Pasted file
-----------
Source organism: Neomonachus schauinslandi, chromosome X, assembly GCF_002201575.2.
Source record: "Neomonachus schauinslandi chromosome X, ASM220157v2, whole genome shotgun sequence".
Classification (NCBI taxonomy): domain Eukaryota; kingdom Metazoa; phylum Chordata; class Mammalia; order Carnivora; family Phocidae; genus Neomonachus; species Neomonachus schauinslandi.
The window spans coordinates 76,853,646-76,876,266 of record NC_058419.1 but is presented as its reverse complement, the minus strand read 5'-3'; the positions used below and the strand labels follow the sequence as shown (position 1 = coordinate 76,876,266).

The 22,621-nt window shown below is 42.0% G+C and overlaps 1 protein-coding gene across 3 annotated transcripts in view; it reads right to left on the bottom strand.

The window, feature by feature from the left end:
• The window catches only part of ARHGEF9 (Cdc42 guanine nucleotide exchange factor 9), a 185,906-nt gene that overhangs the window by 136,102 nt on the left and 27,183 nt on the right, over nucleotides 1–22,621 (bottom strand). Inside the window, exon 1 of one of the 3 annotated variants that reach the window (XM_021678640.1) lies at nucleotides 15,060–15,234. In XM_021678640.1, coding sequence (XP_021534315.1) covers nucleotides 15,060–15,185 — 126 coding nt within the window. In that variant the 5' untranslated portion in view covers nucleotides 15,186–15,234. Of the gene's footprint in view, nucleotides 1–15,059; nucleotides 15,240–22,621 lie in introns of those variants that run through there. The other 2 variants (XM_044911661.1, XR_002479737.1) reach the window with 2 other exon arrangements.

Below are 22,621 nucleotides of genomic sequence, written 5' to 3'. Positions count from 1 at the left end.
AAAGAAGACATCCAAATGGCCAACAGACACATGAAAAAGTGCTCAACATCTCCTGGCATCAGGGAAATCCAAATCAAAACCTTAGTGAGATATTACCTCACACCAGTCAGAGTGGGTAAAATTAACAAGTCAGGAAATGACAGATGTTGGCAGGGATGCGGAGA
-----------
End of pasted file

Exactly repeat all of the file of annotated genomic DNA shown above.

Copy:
Source organism: Neomonachus schauinslandi, chromosome X, assembly GCF_002201575.2.
Source record: "Neomonachus schauinslandi chromosome X, ASM220157v2, whole genome shotgun sequence".
Classification (NCBI taxonomy): domain Eukaryota; kingdom Metazoa; phylum Chordata; class Mammalia; order Carnivora; family Phocidae; genus Neomonachus; species Neomonachus schauinslandi.
The window spans coordinates 76,853,646-76,876,266 of record NC_058419.1 but is presented as its reverse complement, the minus strand read 5'-3'; the positions used below and the strand labels follow the sequence as shown (position 1 = coordinate 76,876,266).

The 22,621-nt window shown below is 42.0% G+C and overlaps 1 protein-coding gene across 3 annotated transcripts in view; it reads right to left on the bottom strand.

The window, feature by feature from the left end:
• The window catches only part of ARHGEF9 (Cdc42 guanine nucleotide exchange factor 9), a 185,906-nt gene that overhangs the window by 136,102 nt on the left and 27,183 nt on the right, over nucleotides 1–22,621 (bottom strand). Inside the window, exon 1 of one of the 3 annotated variants that reach the window (XM_021678640.1) lies at nucleotides 15,060–15,234. In XM_021678640.1, coding sequence (XP_021534315.1) covers nucleotides 15,060–15,185 — 126 coding nt within the window. In that variant the 5' untranslated portion in view covers nucleotides 15,186–15,234. Of the gene's footprint in view, nucleotides 1–15,059; nucleotides 15,240–22,621 lie in introns of those variants that run through there. The other 2 variants (XM_044911661.1, XR_002479737.1) reach the window with 2 other exon arrangements.

Below are 22,621 nucleotides of genomic sequence, written 5' to 3'. Positions count from 1 at the left end.
AAAGAAGACATCCAAATGGCCAACAGACACATGAAAAAGTGCTCAACATCTCCTGGCATCAGGGAAATCCAAATCAAAACCTTAGTGAGATATTACCTCACACCAGTCAGAGTGGGTAAAATTAACAAGTCAGGAAATGACAGATGTTGGCAGGGATGCGGAGA